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Dec 1, 201610:35 AMMaking Madison

with Buckley Brinkman

You’re missing the point on manufacturing

(page 2 of 2)

Growth depends on that comprehensive approach. Organizations must find ways to deliver more with fewer people. This means rethinking value propositions, investing in new technology, and finding new ways to fully engage the people working with you. Few organizations will find it possible to grow by simply maintaining the status quo.

For most groups, this ends up being a choice between growth or extinction. Accelerating change puts organizations at risk and new technology can transform entire industries. The body gap only adds more complication and pressure to the situation. Modern organizations can choose to take advantage of these changes or risk becoming irrelevant — either because the organization’s competitiveness slips or its inability to fill demand opens opportunities for others. This is certainly not a time for the timid.

I believe Wisconsin leaders will make the difficult decisions and take the complex action necessary create a brighter future. Business, education, government, and other groups aligned to address the skills gap. This same alignment will be needed for this larger challenge. We need everyone — and their ideas — in order to succeed.

It’s a difficult challenge, but we face a once-in-our-lifetime opportunity to lift a whole generation out of poverty. We have the capabilities and resources to make this happen. The jobs are there and we need people to fill them. It’s time to act together to keep our state moving ahead.

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Dec 1, 2016 01:52 pm
 Posted by  Tom C.

Most of this opinion piece affirms the notion of "business growth". But, if all healthy businesses are that way ONLY if they are growing, that, logically, just can't happen. There is something wrong with this assumption of constant biz growth as necessary for a healthy biz. This is probably why in many places, though strangely not here, we find notions like "sustainable" or "generative" businesess. Such bizs create a sustainable niche in the market place and manage that position, and if done to the highest standards, actually generate new possibilities beyond their boundaries, contributing to the commons not just to employees. Time to think beyond growth.

Dec 1, 2016 02:33 pm
 Posted by  Anonymous

I have been working on welfare to work economics and the process varies depending on the cost of living in the county - it works in some does no work in others - how your salary scales mesh with the welfare formulas and cost of living will have a major impact on your success hiring low income mothers especially. If you have hired someone at a starting wage and then when they succeeded given them a raise and they disappeared or crashed- that is probably a formula gap.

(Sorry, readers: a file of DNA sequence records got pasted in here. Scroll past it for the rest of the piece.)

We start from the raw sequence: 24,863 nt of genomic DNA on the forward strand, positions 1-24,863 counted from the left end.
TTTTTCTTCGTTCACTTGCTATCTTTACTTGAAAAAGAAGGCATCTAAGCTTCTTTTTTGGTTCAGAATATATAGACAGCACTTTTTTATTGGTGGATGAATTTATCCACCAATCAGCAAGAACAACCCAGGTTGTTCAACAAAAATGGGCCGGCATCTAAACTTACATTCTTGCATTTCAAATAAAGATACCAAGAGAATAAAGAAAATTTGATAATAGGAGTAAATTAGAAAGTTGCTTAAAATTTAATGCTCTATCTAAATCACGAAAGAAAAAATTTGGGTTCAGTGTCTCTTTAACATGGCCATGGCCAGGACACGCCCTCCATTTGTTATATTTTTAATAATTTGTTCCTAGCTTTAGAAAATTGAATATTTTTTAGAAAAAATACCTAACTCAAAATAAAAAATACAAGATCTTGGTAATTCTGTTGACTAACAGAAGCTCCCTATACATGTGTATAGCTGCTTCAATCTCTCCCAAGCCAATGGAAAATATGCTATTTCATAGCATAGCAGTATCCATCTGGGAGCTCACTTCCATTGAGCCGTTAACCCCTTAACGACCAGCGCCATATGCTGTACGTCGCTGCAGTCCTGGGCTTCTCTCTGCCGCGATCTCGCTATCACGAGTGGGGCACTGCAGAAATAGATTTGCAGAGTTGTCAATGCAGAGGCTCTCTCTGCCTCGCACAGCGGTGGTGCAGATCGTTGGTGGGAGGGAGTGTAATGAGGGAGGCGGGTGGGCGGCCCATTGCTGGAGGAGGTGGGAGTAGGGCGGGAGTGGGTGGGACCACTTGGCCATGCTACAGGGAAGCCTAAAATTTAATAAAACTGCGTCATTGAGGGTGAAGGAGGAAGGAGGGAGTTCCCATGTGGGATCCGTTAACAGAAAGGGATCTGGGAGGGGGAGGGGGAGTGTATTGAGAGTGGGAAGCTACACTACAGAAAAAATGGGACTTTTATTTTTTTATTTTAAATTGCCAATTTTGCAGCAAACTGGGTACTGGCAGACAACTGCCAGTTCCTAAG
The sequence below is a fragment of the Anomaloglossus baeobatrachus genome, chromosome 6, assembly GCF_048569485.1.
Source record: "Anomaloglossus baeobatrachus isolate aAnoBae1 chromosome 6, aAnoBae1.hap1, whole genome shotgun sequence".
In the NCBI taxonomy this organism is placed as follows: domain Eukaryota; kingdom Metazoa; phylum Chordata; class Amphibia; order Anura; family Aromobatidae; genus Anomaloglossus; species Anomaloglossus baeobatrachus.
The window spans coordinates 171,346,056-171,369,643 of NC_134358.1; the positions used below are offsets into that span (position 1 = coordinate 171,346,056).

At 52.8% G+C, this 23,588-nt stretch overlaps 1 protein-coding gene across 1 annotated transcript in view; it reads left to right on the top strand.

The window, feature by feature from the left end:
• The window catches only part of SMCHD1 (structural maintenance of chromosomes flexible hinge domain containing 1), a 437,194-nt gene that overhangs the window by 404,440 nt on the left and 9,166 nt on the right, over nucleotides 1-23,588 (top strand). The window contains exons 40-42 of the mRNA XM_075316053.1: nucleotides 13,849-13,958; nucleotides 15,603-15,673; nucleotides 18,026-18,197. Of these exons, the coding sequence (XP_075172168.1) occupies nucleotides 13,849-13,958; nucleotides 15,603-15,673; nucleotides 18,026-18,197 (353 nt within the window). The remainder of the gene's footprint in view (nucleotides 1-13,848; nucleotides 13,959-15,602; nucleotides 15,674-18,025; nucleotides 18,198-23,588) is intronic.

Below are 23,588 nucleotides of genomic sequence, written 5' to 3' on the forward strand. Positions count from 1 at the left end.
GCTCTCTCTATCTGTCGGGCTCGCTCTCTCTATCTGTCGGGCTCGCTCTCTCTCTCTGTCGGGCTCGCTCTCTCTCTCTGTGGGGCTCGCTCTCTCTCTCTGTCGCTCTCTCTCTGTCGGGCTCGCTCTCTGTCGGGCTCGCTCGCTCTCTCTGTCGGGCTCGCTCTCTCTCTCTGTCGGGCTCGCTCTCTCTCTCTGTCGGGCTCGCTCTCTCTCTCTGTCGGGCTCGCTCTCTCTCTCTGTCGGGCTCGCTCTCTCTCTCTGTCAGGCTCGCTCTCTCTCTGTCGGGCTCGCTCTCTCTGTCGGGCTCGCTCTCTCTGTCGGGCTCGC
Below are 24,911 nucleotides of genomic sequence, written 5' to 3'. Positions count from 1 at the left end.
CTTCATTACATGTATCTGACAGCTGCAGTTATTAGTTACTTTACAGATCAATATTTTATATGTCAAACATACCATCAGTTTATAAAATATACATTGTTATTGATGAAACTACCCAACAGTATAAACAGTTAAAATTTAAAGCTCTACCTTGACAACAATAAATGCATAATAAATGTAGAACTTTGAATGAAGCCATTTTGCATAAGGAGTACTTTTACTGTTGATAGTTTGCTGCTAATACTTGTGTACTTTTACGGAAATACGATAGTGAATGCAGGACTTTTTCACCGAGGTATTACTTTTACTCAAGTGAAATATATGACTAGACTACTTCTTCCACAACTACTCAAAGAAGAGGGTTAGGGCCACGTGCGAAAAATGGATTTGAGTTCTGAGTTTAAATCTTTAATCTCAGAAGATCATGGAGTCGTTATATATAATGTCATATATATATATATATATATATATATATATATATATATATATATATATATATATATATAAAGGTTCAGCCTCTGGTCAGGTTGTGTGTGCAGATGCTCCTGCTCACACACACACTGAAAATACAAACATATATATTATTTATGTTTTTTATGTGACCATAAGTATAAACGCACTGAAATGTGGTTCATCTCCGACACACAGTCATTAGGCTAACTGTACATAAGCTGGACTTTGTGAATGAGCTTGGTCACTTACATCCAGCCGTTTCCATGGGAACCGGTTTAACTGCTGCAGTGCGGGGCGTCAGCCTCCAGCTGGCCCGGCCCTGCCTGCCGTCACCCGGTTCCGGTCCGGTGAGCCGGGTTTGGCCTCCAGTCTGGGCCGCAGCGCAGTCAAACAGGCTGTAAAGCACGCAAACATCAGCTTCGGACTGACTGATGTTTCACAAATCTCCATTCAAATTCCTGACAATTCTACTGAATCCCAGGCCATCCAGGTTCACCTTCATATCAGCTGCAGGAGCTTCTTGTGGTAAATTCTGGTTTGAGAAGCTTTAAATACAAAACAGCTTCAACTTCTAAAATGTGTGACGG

The workforce shortage is far worse than it looks and data shows an outflow of probably skilled workers in the 40-50. The state needs to put as high a priority on n infrastructure to support worker mobility- child care portable affordable health care as it does in roads.

What is at stake is critical as at some point you lose the tax base needed to support basic services. School to work programs by the way will become a lot harder to implement under the vouchers for all approach that is coming as soon you will have 2-4 schools where you now have one and they will be private with fewer resources and less leverage points (a rural 60 child school is financially feasible with deregulation)

The business community needs to start looking at these issues now as the budgets the next two years at the state and federal level will be critical. Walls may keep Mexicans out but from my experience a lot of skilled young people I know are no longer working in America.

Dec 1, 2016 04:29 pm
 Posted by  P. Buckley

Thanks for the terrific comments!

Tom C. -- You bring up an excellent point, Growth is not necessary for businesses serving a stable, niche market and growth for growth's sake can lead to disaster. For just about everyone else, it's critical to keep the economy competitive and healthy. That's especially trust when we face a declining ratio of workers to retirees in the country -- and in Wisconsin! Fewer workers will be asked to support more of the infrastructure of an aging population. If we don't grow the economy, all of our standards of living will shrink.

It's also necessary for companies to grow in order to afford the investments in technology and expertise that drive competitiveness. Stagnant companies cannot afford the tools that drive drive efficiencies.

Anonymous -- I think you did a terrific job highlighting one of the most difficult challenges facing us in the coming five years. We need everyone possible in the workforce, but there are a myriad of obstacles to making that happen. No one solution will solve the problem and you correctly point out that failing in this challenge will mean that we lose tax base.

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About This Blog

Buckley Brinkman is executive director and CEO of the Wisconsin Center for Manufacturing & Productivity and writes about the manufacturing sector in Greater Madison and throughout Wisconsin. He has a breadth of experience in helping companies drive growth, world-class competitiveness, and performance excellence, and has led efforts to save dozens of operations in the U.S. by finding new ways for them to compete. A Wisconsin native, Brinkman holds a business degree from the University of Wisconsin and an MBA from the Harvard Business School.

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